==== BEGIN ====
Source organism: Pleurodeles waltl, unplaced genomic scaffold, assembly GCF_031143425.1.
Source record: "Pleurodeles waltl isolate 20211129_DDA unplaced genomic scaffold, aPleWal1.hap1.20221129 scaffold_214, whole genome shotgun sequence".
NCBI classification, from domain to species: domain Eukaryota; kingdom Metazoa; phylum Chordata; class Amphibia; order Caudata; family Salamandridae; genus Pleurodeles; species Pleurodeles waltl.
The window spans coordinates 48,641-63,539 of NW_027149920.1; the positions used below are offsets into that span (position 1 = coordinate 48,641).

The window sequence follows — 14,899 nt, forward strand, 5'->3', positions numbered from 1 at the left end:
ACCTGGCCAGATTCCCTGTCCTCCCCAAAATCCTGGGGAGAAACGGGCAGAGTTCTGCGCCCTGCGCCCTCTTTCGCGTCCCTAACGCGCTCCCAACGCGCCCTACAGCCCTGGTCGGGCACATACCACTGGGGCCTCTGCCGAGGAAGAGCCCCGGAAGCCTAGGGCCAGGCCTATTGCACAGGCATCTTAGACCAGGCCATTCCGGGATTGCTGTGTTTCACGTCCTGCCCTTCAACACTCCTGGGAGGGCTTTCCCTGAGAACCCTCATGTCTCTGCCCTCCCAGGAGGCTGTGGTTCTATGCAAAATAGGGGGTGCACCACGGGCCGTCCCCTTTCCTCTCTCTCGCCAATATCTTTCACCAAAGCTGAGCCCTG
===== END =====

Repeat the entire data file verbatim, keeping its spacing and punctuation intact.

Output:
Source organism: Pleurodeles waltl, unplaced genomic scaffold, assembly GCF_031143425.1.
Source record: "Pleurodeles waltl isolate 20211129_DDA unplaced genomic scaffold, aPleWal1.hap1.20221129 scaffold_214, whole genome shotgun sequence".
NCBI classification, from domain to species: domain Eukaryota; kingdom Metazoa; phylum Chordata; class Amphibia; order Caudata; family Salamandridae; genus Pleurodeles; species Pleurodeles waltl.
The window spans coordinates 48,641-63,539 of NW_027149920.1; the positions used below are offsets into that span (position 1 = coordinate 48,641).

The window sequence follows — 14,899 nt, forward strand, 5'->3', positions numbered from 1 at the left end:
ACCTGGCCAGATTCCCTGTCCTCCCCAAAATCCTGGGGAGAAACGGGCAGAGTTCTGCGCCCTGCGCCCTCTTTCGCGTCCCTAACGCGCTCCCAACGCGCCCTACAGCCCTGGTCGGGCACATACCACTGGGGCCTCTGCCGAGGAAGAGCCCCGGAAGCCTAGGGCCAGGCCTATTGCACAGGCATCTTAGACCAGGCCATTCCGGGATTGCTGTGTTTCACGTCCTGCCCTTCAACACTCCTGGGAGGGCTTTCCCTGAGAACCCTCATGTCTCTGCCCTCCCAGGAGGCTGTGGTTCTATGCAAAATAGGGGGTGCACCACGGGCCGTCCCCTTTCCTCTCTCTCGCCAATATCTTTCACCAAAGCTGAGCCCTG